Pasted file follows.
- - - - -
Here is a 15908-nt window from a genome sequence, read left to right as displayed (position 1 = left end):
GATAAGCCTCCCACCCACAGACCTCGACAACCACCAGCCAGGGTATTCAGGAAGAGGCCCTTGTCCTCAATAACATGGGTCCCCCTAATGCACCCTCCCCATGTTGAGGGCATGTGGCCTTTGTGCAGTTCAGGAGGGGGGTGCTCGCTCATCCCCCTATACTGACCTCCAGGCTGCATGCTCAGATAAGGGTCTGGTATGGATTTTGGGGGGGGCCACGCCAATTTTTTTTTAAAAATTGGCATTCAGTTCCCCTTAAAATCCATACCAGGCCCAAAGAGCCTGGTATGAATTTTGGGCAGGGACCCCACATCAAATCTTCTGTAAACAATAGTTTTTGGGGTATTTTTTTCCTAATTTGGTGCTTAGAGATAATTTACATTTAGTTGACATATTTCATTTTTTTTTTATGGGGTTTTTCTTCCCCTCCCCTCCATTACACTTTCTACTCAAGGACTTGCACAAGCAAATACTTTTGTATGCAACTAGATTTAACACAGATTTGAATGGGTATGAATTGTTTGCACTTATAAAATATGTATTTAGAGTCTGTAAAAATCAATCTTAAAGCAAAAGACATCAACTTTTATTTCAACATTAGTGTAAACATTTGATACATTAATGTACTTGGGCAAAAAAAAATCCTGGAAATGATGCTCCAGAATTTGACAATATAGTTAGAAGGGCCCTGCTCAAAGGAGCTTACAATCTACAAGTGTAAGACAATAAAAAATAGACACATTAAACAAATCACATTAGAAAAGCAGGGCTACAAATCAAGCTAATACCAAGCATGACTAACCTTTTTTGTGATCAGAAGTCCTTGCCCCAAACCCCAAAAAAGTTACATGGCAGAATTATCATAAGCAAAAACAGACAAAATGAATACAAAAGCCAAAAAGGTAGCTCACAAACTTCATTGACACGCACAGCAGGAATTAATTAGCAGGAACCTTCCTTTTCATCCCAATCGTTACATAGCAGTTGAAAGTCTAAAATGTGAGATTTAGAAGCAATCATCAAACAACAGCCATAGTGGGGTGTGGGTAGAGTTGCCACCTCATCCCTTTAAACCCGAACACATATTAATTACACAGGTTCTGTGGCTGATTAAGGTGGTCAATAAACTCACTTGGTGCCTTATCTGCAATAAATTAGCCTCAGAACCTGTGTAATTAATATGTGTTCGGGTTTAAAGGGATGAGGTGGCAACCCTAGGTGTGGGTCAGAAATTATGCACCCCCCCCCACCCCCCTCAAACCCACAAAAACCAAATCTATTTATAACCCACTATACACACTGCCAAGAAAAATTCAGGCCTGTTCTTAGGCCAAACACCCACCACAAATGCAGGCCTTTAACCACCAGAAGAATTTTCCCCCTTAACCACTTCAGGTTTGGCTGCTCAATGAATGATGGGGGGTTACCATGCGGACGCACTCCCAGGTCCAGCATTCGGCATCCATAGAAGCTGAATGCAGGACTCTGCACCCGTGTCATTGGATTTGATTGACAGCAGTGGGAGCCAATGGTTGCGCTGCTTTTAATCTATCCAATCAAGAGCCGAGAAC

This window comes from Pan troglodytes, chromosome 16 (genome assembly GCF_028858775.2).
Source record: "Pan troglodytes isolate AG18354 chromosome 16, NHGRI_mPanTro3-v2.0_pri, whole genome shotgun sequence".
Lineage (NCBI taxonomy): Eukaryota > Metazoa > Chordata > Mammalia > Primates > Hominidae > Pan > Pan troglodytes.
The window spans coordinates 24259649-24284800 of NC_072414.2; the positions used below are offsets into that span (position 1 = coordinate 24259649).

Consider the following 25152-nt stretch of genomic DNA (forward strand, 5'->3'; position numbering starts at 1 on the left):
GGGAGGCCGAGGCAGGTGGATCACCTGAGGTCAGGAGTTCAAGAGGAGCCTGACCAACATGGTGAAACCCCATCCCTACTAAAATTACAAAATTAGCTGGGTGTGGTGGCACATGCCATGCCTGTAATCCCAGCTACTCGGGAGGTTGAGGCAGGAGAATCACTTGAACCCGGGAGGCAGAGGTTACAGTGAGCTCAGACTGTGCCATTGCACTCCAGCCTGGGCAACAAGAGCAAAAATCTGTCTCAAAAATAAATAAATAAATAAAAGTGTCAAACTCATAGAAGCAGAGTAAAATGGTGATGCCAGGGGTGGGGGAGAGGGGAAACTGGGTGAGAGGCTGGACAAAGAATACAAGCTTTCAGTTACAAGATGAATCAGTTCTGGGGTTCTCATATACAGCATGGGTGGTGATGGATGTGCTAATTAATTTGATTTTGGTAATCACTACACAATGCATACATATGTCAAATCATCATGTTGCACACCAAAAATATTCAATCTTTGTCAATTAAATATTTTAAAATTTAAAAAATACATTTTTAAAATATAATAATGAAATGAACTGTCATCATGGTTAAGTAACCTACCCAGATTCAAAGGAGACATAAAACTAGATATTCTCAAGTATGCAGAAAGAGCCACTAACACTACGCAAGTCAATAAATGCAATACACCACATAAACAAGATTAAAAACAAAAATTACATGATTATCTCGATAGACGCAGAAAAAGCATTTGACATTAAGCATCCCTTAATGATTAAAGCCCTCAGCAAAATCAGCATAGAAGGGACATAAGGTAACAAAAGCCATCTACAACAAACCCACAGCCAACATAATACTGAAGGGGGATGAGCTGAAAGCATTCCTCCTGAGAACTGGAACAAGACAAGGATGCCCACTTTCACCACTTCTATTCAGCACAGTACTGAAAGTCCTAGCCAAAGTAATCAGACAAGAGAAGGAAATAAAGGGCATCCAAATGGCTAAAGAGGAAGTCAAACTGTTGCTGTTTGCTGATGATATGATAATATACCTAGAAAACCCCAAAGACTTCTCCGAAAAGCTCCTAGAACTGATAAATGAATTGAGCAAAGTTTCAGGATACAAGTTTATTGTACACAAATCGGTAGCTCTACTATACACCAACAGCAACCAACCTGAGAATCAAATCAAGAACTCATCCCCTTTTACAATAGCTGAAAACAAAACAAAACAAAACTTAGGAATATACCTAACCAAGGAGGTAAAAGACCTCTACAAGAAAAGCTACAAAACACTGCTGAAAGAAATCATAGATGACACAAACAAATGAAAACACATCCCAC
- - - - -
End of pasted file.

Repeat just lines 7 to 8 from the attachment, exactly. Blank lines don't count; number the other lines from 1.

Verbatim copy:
Consider the following 25152-nt stretch of genomic DNA (forward strand, 5'->3'; position numbering starts at 1 on the left):
GGGAGGCCGAGGCAGGTGGATCACCTGAGGTCAGGAGTTCAAGAGGAGCCTGACCAACATGGTGAAACCCCATCCCTACTAAAATTACAAAATTAGCTGGGTGTGGTGGCACATGCCATGCCTGTAATCCCAGCTACTCGGGAGGTTGAGGCAGGAGAATCACTTGAACCCGGGAGGCAGAGGTTACAGTGAGCTCAGACTGTGCCATTGCACTCCAGCCTGGGCAACAAGAGCAAAAATCTGTCTCAAAAATAAATAAATAAATAAAAGTGTCAAACTCATAGAAGCAGAGTAAAATGGTGATGCCAGGGGTGGGGGAGAGGGGAAACTGGGTGAGAGGCTGGACAAAGAATACAAGCTTTCAGTTACAAGATGAATCAGTTCTGGGGTTCTCATATACAGCATGGGTGGTGATGGATGTGCTAATTAATTTGATTTTGGTAATCACTACACAATGCATACATATGTCAAATCATCATGTTGCACACCAAAAATATTCAATCTTTGTCAATTAAATATTTTAAAATTTAAAAAATACATTTTTAAAATATAATAATGAAATGAACTGTCATCATGGTTAAGTAACCTACCCAGATTCAAAGGAGACATAAAACTAGATATTCTCAAGTATGCAGAAAGAGCCACTAACACTACGCAAGTCAATAAATGCAATACACCACATAAACAAGATTAAAAACAAAAATTACATGATTATCTCGATAGACGCAGAAAAAGCATTTGACATTAAGCATCCCTTAATGATTAAAGCCCTCAGCAAAATCAGCATAGAAGGGACATAAGGTAACAAAAGCCATCTACAACAAACCCACAGCCAACATAATACTGAAGGGGGATGAGCTGAAAGCATTCCTCCTGAGAACTGGAACAAGACAAGGATGCCCACTTTCACCACTTCTATTCAGCACAGTACTGAAAGTCCTAGCCAAAGTAATCAGACAAGAGAAGGAAATAAAGGGCATCCAAATGGCTAAAGAGGAAGTCAAACTGTTGCTGTTTGCTGATGATATGATAATATACCTAGAAAACCCCAAAGACTTCTCCGAAAAGCTCCTAGAACTGATAAATGAATTGAGCAAAGTTTCAGGATACAAGTTTATTGTACACAAATCGGTAGCTCTACTATACACCAACAGCAACCAACCTGAGAATCAAATCAAGAACTCATCCCCTTTTACAATAGCTGAAAACAAAACAAAACAAAACTTAGGAATATACCTAACCAAGGAGGTAAAAGACCTCTACAAGAAAAGCTACAAAACACTGCTGAAAGAAATCATAGATGACACAAACAAATGAAAACACATCCCAC